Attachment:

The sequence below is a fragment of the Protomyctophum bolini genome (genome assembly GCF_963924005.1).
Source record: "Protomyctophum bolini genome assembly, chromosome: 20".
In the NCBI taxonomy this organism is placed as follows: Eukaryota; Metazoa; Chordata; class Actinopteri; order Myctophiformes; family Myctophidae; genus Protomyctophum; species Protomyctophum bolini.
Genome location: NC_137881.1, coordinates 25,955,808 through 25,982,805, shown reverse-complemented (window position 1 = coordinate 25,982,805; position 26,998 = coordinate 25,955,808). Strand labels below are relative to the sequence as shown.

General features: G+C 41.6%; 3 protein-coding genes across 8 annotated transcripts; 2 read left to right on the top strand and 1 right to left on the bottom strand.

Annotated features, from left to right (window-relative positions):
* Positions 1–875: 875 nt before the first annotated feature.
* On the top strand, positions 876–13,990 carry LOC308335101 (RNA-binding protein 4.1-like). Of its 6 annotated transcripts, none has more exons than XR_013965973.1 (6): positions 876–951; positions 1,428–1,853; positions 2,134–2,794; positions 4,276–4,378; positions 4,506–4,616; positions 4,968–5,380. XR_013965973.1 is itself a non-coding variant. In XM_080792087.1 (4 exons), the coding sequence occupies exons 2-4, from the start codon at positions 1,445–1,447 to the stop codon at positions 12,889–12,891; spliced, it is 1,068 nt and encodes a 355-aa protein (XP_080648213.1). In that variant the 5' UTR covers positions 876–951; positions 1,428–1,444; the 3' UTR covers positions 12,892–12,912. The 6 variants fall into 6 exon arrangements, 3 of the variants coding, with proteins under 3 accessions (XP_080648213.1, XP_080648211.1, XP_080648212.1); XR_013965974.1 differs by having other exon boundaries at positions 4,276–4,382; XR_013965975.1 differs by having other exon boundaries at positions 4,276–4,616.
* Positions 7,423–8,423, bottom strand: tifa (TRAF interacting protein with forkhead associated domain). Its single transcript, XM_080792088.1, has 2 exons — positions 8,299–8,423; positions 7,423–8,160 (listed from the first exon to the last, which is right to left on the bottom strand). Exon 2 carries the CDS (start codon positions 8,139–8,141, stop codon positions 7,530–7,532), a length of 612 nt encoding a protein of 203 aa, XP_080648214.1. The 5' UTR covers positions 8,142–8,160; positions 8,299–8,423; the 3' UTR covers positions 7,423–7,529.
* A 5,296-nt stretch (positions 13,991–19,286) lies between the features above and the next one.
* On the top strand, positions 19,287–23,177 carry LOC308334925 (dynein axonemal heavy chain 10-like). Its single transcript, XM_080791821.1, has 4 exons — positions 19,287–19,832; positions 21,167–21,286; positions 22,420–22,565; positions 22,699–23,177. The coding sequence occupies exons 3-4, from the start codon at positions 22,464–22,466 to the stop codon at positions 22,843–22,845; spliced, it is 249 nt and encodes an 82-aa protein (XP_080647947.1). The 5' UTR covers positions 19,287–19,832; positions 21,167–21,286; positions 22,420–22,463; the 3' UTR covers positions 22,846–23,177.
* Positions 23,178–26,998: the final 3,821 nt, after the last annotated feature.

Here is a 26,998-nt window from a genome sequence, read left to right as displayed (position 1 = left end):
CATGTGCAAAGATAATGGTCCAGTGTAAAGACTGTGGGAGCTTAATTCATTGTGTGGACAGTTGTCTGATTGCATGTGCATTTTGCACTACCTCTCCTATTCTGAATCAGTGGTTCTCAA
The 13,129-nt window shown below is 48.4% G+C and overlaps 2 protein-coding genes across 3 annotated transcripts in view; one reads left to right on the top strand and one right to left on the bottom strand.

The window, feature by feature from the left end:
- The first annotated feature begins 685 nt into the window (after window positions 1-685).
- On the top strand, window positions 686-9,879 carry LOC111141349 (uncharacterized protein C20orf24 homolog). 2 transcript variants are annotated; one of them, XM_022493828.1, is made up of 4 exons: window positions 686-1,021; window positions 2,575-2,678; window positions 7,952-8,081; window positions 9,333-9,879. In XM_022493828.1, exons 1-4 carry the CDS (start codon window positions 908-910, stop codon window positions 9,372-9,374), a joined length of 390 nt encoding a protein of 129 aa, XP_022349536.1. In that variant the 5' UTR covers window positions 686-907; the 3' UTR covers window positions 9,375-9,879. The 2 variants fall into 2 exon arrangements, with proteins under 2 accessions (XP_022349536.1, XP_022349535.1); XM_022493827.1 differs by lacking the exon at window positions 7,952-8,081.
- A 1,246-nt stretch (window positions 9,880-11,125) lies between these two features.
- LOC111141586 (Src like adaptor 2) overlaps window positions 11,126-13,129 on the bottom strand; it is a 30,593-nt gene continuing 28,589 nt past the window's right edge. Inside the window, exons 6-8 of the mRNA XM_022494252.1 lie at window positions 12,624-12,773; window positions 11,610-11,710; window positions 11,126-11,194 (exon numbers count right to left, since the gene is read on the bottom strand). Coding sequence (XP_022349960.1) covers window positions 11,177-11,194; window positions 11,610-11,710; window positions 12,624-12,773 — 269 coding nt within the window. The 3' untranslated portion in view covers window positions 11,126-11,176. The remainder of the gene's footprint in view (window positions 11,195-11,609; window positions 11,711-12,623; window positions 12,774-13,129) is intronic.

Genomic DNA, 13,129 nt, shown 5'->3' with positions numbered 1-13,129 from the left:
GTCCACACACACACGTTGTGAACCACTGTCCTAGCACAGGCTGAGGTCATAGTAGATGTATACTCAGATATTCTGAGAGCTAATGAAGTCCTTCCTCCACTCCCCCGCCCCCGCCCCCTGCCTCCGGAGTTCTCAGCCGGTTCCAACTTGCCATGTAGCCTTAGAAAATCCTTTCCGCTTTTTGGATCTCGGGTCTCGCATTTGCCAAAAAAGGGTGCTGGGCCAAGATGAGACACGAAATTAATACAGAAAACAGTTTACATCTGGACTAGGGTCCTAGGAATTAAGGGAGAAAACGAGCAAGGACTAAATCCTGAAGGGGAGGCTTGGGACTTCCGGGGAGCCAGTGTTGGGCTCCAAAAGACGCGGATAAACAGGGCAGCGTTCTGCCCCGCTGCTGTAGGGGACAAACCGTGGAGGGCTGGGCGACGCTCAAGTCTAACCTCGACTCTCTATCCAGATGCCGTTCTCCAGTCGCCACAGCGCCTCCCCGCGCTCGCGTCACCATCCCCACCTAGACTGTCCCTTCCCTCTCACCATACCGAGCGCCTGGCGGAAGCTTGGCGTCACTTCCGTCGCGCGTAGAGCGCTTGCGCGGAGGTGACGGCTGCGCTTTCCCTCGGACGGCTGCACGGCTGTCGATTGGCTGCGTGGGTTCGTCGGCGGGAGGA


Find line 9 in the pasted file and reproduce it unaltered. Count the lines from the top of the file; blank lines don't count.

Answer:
* Positions 7,423–8,423, bottom strand: tifa (TRAF interacting protein with forkhead associated domain). Its single transcript, XM_080792088.1, has 2 exons — positions 8,299–8,423; positions 7,423–8,160 (listed from the first exon to the last, which is right to left on the bottom strand). Exon 2 carries the CDS (start codon positions 8,139–8,141, stop codon positions 7,530–7,532), a length of 612 nt encoding a protein of 203 aa, XP_080648214.1. The 5' UTR covers positions 8,142–8,160; positions 8,299–8,423; the 3' UTR covers positions 7,423–7,529.